FDA Accepts Marijuana for PTSD Protocol

On April 28, 2011, the U.S. Food and Drug Administration accepted MAPS’ protocol design for our study of marijuana for symptoms of PTSD in war veterans, stating that our revised protocol successfully addresses their previous concerns. Once again, the FDA has demonstrated its willingness to evaluate studies on the basis of scientific merit rather than political partisanship.

Although both MAPS and the FDA are satisfied with the protocol design, we cannot begin the study until passes yet another review process with the National Institute on Drug Abuse/Public Health Service (NIDA/PHS). This redundant review, which may take another year or more, is required solely because NIDA has a monopoly on the supply of marijuana for research, and NIDA/PHS must review the protocol before allowing us to purchase marijuana from the agency. NIDA’s mission does not include exploring the potential beneficial uses of marijuana.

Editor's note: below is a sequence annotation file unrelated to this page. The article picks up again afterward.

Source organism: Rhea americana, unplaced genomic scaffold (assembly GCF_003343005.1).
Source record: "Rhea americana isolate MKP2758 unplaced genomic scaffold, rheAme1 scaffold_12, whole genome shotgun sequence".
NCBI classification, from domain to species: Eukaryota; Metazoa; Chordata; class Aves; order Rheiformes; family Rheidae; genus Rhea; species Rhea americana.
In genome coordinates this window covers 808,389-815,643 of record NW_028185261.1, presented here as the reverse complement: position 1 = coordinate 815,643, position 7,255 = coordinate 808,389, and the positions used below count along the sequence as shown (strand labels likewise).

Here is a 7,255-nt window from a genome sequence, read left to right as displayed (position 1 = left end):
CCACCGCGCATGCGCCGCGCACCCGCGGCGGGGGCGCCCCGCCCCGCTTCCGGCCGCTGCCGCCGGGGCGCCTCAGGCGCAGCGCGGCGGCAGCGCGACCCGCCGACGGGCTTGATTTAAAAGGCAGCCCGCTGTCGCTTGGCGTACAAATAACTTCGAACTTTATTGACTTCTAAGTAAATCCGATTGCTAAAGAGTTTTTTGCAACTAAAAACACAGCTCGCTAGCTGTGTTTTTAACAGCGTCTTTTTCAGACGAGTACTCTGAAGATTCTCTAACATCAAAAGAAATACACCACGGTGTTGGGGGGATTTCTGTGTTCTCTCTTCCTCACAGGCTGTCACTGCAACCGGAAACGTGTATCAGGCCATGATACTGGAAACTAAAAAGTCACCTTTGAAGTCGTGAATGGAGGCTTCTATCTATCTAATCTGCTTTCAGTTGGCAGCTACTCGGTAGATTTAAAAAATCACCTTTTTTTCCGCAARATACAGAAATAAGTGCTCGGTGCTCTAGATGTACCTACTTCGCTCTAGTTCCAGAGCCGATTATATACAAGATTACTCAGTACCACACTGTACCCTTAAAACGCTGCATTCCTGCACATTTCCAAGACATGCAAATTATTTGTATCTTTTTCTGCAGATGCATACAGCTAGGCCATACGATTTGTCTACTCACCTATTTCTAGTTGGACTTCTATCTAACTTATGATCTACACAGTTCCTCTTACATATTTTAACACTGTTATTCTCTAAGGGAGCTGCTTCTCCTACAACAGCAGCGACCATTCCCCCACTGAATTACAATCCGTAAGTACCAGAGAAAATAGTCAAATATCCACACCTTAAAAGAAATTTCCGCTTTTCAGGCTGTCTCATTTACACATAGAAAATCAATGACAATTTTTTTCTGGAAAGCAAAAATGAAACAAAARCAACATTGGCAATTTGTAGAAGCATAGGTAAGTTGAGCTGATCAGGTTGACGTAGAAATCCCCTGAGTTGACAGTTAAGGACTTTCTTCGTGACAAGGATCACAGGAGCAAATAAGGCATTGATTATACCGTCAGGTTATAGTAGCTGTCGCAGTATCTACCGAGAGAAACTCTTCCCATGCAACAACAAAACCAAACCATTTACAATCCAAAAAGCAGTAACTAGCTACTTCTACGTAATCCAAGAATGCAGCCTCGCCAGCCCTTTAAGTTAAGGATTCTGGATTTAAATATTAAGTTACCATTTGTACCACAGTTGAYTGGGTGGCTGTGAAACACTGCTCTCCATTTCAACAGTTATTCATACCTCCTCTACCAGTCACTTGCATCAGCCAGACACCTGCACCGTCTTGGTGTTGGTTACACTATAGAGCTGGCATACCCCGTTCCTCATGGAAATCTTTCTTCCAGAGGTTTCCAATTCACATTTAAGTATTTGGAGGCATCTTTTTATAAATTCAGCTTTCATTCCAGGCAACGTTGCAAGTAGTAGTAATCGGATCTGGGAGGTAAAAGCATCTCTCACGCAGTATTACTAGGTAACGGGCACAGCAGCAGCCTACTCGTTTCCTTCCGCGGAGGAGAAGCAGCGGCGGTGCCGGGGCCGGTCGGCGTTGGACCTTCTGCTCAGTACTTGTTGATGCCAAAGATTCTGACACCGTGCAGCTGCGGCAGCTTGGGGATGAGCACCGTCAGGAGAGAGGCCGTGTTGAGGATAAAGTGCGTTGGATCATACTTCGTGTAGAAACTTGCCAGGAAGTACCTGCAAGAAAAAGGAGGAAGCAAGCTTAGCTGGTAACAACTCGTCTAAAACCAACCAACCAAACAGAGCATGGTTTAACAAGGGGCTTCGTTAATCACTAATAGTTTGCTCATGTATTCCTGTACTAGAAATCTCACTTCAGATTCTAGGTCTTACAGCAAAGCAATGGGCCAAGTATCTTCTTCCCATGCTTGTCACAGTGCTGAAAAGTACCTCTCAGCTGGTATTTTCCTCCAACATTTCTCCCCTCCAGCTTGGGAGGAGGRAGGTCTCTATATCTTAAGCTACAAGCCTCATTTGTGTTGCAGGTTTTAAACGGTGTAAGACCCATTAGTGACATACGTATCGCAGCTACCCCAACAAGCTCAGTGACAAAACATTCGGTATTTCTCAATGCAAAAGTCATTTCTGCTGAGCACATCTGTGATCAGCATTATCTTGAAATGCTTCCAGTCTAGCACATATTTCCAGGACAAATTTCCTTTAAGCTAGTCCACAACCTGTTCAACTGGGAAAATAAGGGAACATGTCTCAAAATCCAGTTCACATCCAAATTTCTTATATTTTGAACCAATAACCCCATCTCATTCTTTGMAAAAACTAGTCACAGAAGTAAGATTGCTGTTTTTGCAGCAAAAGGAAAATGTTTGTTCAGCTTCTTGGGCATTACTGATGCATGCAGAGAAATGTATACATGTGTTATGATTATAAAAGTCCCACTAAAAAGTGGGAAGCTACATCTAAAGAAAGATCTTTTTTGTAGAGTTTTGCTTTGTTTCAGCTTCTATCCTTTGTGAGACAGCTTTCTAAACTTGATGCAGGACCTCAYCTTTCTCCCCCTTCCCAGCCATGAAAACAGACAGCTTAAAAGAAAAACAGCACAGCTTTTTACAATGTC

MAPS has been pressuring the federal government through hearings, lawsuits, and appeals for over a decade to allow us to grow our own marijuana. The DEA has refused to accept the recommendation of its own Administrative Law Judge that it would be in the public interest for Professor Lyle Craker of the University of Massachusetts, Amherst, to receive a license to grow marijuana for research regulated by the FDA.

Many U.S. veterans already use medical marijuana to deal with their symptoms of PTSD. MAPS is seeking to conduct the first clinical trial testing the use of the smoked or vaporized marijuana plant in PTSD patients. Now the PHS/NIDA will decide if MAPS can obtain marijuana for 50 suffering veterans.